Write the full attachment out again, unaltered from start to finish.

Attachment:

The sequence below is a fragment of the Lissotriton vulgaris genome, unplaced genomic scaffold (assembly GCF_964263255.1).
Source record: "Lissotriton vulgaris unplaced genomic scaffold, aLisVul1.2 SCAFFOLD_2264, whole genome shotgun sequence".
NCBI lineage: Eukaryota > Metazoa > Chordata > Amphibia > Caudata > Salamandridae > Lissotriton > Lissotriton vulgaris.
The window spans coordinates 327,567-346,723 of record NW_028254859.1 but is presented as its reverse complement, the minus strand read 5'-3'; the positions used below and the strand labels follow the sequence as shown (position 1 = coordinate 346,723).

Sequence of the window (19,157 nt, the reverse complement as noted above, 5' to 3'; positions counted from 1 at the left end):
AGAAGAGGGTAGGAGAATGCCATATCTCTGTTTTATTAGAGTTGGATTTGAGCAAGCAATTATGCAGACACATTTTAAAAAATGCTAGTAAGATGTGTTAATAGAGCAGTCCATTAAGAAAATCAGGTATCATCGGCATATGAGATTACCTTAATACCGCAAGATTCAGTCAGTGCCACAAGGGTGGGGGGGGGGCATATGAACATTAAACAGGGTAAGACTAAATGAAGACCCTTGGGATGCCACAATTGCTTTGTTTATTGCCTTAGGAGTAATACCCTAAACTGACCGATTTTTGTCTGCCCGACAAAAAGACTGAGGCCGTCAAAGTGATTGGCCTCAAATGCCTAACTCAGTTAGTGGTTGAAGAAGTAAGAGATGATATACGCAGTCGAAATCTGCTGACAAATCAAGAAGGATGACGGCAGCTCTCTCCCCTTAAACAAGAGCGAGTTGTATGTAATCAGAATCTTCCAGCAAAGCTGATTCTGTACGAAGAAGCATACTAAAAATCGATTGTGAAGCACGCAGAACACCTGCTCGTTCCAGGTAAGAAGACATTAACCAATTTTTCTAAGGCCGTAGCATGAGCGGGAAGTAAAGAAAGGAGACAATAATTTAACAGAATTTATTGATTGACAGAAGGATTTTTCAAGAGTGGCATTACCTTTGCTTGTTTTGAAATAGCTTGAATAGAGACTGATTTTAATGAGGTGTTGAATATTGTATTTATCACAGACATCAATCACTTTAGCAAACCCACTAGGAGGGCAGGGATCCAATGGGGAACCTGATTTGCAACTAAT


The sequence below is a fragment of the Lissotriton vulgaris genome, unplaced genomic scaffold (assembly GCF_964263255.1).
Source record: "Lissotriton vulgaris unplaced genomic scaffold, aLisVul1.2 SCAFFOLD_2264, whole genome shotgun sequence".
NCBI lineage: Eukaryota > Metazoa > Chordata > Amphibia > Caudata > Salamandridae > Lissotriton > Lissotriton vulgaris.
The window spans coordinates 327,567-346,723 of record NW_028254859.1 but is presented as its reverse complement, the minus strand read 5'-3'; the positions used below and the strand labels follow the sequence as shown (position 1 = coordinate 346,723).

Sequence of the window (19,157 nt, the reverse complement as noted above, 5' to 3'; positions counted from 1 at the left end):
AGAAGAGGGTAGGAGAATGCCATATCTCTGTTTTATTAGAGTTGGATTTGAGCAAGCAATTATGCAGACACATTTTAAAAAATGCTAGTAAGATGTGTTAATAGAGCAGTCCATTAAGAAAATCAGGTATCATCGGCATATGAGATTACCTTAATACCGCAAGATTCAGTCAGTGCCACAAGGGTGGGGGGGGGGCATATGAACATTAAACAGGGTAAGACTAAATGAAGACCCTTGGGATGCCACAATTGCTTTGTTTATTGCCTTAGGAGTAATACCCTAAACTGACCGATTTTTGTCTGCCCGACAAAAAGACTGAGGCCGTCAAAGTGATTGGCCTCAAATGCCTAACTCAGTTAGTGGTTGAAGAAGTAAGAGATGATATACGCAGTCGAAATCTGCTGACAAATCAAGAAGGATGACGGCAGCTCTCTCCCCTTAAACAAGAGCGAGTTGTATGTAATCAGAATCTTCCAGCAAAGCTGATTCTGTACGAAGAAGCATACTAAAAATCGATTGTGAAGCACGCAGAACACCTGCTCGTTCCAGGTAAGAAGACATTAACCAATTTTTCTAAGGCCGTAGCATGAGCGGGAAGTAAAGAAAGGAGACAATAATTTAACAGAATTTATTGATTGACAGAAGGATTTTTCAAGAGTGGCATTACCTTTGCTTGTTTTGAAATAGCTTGAATAGAGACTGATTTTAATGAGGTGTTGAATATTGTATTTATCACAGACATCAATCACTTTAGCAAACCCACTAGGAGGGCAGGGATCCAATGGGGAACCTGATTTGCAACTAAT